As you can see, we packed a lot of activities into our 4 day visit to the Inner Harbor.  We also have material for multiple future blogs.  :)  In the next month or so, we still have lots of cleaning to do, repair work and spring maintnence before out next big trip to Norfolk, Virginia in May.   Always looking for volunteers (hey, did we also say that we got two new members/volunteers on this trip? It's very cool for us!) and always working to maintain the ship.  Come back and visit the ship (yes, you can come to the ship on Wednesdays and Saturdays, which are our work days and we are open to the public) and come back and read our Wednesday blogs.   Thanks for reading, liking and sharing, to help us get the word out!   Happy Wednesday everyone! 

Project Liberty Ship, Inc is a 501(c)3 non-profit, all volunteer organization engaged in the preservation and operation of the historic ship JOHN W. BROWN as a living memorial museum. Gifts to Project Liberty Ship are tax deductible.

Maritime Day Expo at Pier 13

Volunteers from the JOHN W BROWN were at this year's Maritime Day Expo. This annual event hosted by NS SAVANNAH and other maritime organizations is held at Pier 13 in Canton.  Armed Forces Day and National Maritime Day  fall in the month of May and it is a great way to celebrate those days. There were several ships to visit including the NS SAVANNAH, an Army Tugboat, an Army Corps of Engineers vessel, a Coast Guard vessel, a fire boat and a NOAA survey boat. The crews on each were happy to talk about their ships and to listen to us talk about ours! There were lots of other fun things to see and do and some good food to eat too.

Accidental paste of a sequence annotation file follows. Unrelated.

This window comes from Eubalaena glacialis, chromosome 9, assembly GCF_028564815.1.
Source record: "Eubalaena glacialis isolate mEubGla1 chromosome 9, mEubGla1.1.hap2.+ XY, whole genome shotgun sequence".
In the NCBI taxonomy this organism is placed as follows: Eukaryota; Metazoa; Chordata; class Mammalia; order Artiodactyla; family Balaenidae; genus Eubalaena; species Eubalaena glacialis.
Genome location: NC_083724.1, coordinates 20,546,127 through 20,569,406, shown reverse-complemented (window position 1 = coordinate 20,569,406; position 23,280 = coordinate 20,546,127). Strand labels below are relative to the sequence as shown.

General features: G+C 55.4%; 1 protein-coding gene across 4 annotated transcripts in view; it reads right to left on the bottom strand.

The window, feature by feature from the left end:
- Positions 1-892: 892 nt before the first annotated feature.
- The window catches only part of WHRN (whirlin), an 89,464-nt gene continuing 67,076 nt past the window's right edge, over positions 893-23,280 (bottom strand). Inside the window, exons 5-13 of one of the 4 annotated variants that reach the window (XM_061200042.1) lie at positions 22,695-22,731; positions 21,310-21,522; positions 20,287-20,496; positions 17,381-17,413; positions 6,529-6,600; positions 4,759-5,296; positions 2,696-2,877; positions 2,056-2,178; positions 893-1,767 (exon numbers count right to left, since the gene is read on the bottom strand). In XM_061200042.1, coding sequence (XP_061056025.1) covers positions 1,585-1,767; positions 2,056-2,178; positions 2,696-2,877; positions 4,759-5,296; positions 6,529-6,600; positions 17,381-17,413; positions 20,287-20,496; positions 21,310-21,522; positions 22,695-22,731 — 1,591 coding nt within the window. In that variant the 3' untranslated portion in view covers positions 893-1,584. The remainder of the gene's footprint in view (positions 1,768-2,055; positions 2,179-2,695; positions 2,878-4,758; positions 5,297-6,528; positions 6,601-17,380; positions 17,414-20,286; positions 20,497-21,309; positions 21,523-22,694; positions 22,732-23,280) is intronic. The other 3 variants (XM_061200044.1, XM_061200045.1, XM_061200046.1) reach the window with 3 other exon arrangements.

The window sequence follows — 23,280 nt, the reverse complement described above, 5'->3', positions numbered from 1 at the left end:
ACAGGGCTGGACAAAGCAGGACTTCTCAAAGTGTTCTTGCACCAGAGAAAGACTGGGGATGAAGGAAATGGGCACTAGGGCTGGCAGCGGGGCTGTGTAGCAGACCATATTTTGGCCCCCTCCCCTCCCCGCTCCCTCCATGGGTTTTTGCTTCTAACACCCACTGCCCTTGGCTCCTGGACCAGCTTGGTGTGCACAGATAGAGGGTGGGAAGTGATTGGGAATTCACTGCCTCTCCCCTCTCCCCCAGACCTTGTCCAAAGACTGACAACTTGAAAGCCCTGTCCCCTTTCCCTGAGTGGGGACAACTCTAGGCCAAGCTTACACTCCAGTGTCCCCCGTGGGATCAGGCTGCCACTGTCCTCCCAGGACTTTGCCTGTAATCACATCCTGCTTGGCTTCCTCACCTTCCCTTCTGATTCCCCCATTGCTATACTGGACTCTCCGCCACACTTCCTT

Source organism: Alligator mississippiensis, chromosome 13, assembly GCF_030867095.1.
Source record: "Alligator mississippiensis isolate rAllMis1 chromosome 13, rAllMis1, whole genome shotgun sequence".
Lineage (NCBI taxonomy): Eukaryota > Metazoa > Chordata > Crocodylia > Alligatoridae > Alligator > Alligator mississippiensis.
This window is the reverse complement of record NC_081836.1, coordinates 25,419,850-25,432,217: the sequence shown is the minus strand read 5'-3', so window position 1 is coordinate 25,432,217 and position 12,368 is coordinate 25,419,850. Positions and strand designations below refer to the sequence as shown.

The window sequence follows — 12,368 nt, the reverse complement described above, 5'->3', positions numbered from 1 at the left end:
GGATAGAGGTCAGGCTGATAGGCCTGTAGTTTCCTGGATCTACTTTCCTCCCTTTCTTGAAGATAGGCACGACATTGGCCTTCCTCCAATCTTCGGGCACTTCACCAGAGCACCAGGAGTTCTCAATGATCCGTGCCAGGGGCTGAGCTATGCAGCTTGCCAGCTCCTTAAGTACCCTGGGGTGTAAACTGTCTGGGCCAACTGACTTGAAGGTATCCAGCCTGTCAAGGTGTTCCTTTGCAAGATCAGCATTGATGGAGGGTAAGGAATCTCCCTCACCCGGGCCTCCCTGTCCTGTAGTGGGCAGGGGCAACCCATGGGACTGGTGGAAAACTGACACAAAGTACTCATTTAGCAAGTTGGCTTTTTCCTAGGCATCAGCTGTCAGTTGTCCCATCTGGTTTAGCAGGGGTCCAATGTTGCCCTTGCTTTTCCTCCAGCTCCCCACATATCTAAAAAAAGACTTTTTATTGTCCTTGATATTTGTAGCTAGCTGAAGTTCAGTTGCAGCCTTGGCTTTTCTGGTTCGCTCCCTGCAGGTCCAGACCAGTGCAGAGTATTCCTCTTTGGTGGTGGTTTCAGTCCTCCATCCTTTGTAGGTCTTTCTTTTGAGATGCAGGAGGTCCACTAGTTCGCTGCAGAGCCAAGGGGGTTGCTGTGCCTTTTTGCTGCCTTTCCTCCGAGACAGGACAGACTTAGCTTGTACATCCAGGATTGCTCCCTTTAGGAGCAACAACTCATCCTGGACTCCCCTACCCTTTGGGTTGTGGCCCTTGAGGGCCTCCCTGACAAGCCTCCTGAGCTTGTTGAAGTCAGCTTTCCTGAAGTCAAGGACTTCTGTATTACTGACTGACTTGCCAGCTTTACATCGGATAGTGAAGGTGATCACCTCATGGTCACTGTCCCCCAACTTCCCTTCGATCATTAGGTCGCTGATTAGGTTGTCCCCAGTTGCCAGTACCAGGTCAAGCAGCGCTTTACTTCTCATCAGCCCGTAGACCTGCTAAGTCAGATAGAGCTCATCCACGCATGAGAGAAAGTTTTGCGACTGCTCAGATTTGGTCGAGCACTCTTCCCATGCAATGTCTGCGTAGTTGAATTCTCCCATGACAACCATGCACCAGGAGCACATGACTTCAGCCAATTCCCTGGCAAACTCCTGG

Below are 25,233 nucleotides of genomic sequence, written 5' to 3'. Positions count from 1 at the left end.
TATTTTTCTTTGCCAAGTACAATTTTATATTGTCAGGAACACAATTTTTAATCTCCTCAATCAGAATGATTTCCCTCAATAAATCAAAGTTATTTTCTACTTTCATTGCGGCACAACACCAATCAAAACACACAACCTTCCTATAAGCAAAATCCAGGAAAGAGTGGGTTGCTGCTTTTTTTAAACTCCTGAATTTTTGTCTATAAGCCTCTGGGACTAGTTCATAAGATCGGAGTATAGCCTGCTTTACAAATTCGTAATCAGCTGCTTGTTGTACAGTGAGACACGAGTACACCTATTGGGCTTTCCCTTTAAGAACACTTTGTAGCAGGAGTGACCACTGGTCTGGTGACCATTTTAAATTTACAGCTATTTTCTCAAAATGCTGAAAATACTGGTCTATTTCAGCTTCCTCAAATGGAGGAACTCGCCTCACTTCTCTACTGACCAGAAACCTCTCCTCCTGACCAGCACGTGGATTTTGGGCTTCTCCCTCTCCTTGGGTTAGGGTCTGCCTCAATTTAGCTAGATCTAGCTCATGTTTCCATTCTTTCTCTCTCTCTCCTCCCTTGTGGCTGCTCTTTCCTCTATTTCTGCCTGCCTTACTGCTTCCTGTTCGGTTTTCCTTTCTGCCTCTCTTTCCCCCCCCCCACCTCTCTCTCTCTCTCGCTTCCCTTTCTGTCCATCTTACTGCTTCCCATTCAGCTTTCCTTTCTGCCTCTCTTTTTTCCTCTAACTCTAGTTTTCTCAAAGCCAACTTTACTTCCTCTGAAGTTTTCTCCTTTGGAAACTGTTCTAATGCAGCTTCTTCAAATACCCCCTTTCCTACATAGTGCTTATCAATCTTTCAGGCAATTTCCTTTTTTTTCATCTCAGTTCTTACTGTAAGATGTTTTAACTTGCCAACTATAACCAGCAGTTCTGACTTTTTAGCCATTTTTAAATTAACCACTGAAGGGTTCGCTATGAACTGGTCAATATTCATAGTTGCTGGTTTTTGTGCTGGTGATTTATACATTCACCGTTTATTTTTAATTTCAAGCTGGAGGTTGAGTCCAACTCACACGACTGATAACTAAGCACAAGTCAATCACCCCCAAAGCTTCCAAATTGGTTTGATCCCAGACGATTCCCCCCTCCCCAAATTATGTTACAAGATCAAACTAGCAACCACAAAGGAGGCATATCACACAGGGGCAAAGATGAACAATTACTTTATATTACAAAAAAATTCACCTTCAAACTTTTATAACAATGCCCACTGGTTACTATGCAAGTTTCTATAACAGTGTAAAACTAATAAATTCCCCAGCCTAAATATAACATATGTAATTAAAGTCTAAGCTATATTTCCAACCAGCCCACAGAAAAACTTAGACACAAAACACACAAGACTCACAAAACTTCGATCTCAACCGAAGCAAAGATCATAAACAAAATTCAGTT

We  love to say hello and had lots of people stop by to enjoy the day with us. Here are some pictures of some of the BROWN's volunteers working and enjoying the day.

The NS Savannah dedicated the #2 lifeboat as an Armed Forces memorial.   Each Armed Forces branch was honored and a representative from each branch carried their service flags up to the lifeboat.  The BROWN's crew represented two branches in the ceremony.  Mike carried the flag for the Navy and Liam carried the flag for the Merchant Marines.

Baltimore has a long history as a working port.  Many different companies and organizations were represented at the event.  Some companies were offering jobs, some represented the history of the port and others  were educating the public.  An incredible amount of goods and people move through Baltimore each year. For more info about commodities in Baltimore, click here.  Whether you're curious about working in the industry or interested in services offered by the industry you'll find it here.

A special pool is filled with water for model enthusiasts to race their vessels. These radio controlled boats are fun to watch. If you've never seen one or would like to know more this is the place to ask questions. If you ask nicely you may even get a turn at the controls.

The TEACH FLEET was built by Commodore Wilbert McKinley to promote careers in Science, Technology, Engineering, and Math (STEM). The TEACH FLEET consists of almost 200 Lego ship models of every type from tugboats to aircraft carriers. This display is a crowd favorite! The BROWN also has a STEM program and this year 3 students finished the program in May.

There are vessels of all types at the Expo. Diesel powered, nuclear powered, radio powered and steam powered. The crews of each ship welcomed visitors and patiently answered all kinds of questions.

We enjoyed all the Maritime Expo had to offer and are already looking forward to next year.

We enjoyed all the Maritime Expo had to offer and are already looking forward to next year.

Project Liberty Ship, Inc is a 501(c)3 non-profit, all volunteer organization engaged in the preservation and operation of the historic ship JOHN W. BROWN as a living memorial museum. Gifts to Project Liberty Ship are tax deductible.